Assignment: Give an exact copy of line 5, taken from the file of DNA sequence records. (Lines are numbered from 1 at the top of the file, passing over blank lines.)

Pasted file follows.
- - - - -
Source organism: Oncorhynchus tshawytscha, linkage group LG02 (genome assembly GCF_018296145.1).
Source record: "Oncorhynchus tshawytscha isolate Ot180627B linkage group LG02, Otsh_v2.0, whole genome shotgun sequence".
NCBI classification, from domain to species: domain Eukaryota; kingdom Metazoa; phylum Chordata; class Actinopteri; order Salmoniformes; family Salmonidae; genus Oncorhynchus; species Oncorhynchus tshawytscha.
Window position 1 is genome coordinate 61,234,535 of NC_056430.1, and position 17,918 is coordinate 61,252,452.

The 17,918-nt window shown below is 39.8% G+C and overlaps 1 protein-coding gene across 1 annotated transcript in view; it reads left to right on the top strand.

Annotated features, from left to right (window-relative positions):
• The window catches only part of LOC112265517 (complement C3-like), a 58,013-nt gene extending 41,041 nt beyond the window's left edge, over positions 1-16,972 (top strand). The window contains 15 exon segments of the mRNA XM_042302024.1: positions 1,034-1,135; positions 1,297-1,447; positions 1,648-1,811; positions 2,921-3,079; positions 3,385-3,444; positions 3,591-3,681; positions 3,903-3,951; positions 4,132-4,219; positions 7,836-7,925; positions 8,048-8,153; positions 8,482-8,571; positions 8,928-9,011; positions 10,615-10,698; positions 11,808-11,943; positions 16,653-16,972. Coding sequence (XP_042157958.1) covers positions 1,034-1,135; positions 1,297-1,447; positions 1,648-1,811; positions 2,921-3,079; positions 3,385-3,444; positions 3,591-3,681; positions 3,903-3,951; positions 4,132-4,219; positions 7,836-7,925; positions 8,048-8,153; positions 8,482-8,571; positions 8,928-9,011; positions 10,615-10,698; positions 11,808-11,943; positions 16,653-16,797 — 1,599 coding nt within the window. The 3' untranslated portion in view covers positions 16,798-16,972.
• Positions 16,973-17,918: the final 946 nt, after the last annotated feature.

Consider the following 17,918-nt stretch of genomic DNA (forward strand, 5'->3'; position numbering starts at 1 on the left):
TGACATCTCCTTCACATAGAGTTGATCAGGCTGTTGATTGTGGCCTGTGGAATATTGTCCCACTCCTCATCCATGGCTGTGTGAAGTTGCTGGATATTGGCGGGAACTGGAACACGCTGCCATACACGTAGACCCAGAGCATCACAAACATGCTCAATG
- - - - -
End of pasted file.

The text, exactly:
The 17,918-nt window shown below is 39.8% G+C and overlaps 1 protein-coding gene across 1 annotated transcript in view; it reads left to right on the top strand.